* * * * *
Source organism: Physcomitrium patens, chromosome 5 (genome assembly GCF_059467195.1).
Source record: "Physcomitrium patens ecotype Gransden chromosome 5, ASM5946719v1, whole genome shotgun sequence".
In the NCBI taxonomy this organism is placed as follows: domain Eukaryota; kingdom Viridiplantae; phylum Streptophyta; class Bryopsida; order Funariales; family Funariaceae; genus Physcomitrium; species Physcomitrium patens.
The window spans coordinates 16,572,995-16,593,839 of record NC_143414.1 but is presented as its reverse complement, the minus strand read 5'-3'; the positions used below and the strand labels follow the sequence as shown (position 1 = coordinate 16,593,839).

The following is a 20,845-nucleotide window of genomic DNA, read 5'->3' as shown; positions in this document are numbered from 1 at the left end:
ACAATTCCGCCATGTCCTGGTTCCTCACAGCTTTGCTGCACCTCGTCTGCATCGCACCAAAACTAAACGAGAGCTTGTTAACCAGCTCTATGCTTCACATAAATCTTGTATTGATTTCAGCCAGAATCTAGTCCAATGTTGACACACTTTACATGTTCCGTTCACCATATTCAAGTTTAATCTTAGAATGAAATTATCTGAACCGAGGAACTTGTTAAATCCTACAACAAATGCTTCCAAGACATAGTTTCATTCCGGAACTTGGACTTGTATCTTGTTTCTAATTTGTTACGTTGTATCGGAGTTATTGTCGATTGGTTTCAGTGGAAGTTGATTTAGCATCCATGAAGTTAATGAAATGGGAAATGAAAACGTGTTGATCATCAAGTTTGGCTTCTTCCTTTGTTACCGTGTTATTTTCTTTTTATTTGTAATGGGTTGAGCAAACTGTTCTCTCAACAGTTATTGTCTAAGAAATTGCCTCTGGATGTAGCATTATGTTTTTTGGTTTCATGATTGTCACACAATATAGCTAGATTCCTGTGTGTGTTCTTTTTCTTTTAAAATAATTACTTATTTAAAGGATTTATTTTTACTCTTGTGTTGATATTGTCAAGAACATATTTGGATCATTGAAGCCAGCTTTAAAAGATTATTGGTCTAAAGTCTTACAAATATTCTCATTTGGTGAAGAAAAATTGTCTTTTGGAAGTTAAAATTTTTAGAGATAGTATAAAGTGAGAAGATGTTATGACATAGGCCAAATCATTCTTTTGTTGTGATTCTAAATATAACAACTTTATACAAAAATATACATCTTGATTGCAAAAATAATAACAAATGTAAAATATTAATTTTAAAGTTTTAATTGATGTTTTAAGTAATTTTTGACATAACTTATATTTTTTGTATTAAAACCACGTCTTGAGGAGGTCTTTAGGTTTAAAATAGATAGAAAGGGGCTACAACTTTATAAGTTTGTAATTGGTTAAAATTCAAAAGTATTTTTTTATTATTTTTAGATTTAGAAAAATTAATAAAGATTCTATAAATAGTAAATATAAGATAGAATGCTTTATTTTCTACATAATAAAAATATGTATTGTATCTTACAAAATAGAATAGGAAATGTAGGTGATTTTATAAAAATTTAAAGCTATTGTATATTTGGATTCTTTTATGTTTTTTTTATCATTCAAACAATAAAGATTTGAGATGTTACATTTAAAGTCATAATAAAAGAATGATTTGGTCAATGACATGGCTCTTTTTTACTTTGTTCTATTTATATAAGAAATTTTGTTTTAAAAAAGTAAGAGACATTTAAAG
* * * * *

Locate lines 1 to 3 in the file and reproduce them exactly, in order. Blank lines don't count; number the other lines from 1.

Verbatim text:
Source organism: Physcomitrium patens, chromosome 5 (genome assembly GCF_059467195.1).
Source record: "Physcomitrium patens ecotype Gransden chromosome 5, ASM5946719v1, whole genome shotgun sequence".
In the NCBI taxonomy this organism is placed as follows: domain Eukaryota; kingdom Viridiplantae; phylum Streptophyta; class Bryopsida; order Funariales; family Funariaceae; genus Physcomitrium; species Physcomitrium patens.